• Is there a new stitch or pattern that could give me better results?
  • What products are specifically designed for the type of projects I'm working on?

Fiber artists in the consideration stage are likely searching through various retailer/manufacturer websites to compile a list of possible products they could invest in to solve their issue. Additionally, to attract fiber artists in the consideration stage, provide blog posts or videos that explain the value of changing their process or upgrading their tools and materials and the new, better results they can expect from those changes.

Weaver working on a loom weaving project using neutral yarn and a combFiber Artists: Decision Stage

The decision stage of the Buyer's Journey is the final stage of research before a customer actually makes a purchase. During this stage, the maker will weigh all the options on their stage 2 list, make final comparisons, and finally narrow it down to the one (or few) products they're actually going to purchase. The customer is not only deciding what product to buy, but also where or who to buy it from. During the decision stage, fiber artists will be comparing products under their own criteria for quality, price, and more. The content that influences customers in the decision stage includes:

  • Product reviews from brands, bloggers, and former customers of all kinds
  • Ratings and reviews on your website or from retailers like Amazon
  • Case studies
  • Video demonstrations that give the maker and idea of what it's actually like to use your product
  • Technical information and specifications
  • Information about the manufacturing of your product (what it's made of, where it came from, sustainability, etc.)

Content for this stage of the Buyer's Journey should focus on the value you provide with your product and your brand. While content for the first two stages should remain purely educational to avoid coming across as a disingenuous sales pitch, providing some content, like case studies, feature/benefit posts, and product comparisons, is helpful for customers in the decision stage. While you should strive to keep your content genuine as opposed to salesy, you should give fiber artists the information they need to make the best purchase decisions for them (even if that content ends up deterring the potential customers that aren't right for your product). Decision stage content ultimately helps the right people commit to trying your product.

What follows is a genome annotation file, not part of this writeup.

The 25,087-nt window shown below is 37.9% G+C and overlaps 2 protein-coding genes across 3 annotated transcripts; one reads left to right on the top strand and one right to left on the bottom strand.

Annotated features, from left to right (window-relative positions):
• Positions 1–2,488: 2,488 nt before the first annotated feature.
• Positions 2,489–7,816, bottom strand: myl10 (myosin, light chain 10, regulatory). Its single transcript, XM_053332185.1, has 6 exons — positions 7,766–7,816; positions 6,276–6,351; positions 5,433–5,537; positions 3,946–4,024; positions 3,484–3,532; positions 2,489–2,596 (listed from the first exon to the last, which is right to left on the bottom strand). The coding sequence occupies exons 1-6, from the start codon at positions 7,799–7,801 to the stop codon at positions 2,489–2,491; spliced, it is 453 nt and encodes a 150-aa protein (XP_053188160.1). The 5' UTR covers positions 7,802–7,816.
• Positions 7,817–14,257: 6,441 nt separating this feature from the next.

Using the Buyer's Journey To Create Content for All Fiber Artists

Finished yarn weavings made by a fiber artist hanging on a white wallGood marketing strategies focus on both building relationships and trust with potential customers as well as moving them toward a purchase. Both elements are crucial to developing a strong community of fiber artists that support your brand and recommend your products to other makers in their communities, both in person and online. By providing education and expertise centered around the main questions and topics involved in this buyer's journey, you can begin to reach fiber artists at every step of the framework, allowing your potential customers to get to know your brand before you ever actually ask them to buy.

With the Buyer's Journey and your target personas in mind, your team can start creating a comprehensive backlog of content that can reach fiber artists at any point along the framework. By analyzing the types of questions and keywords fiber artists are searching at each step of the journey, you can ensure that your content strategy doesn't have an glaring gaps.

The buyer's journey we've outlined in this post is a great place to start, but it's almost important to remember that your particular personas or target audiences might have much more specific questions or problems compared to the more general ones we've listed here. Through mindful conversations with customers and further audience research, your team should be able to supplement this buyer's journey framework with the specific topics the fiber artists you want to target are searching for.

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Topics: Marketing to Makers, Fiber Artists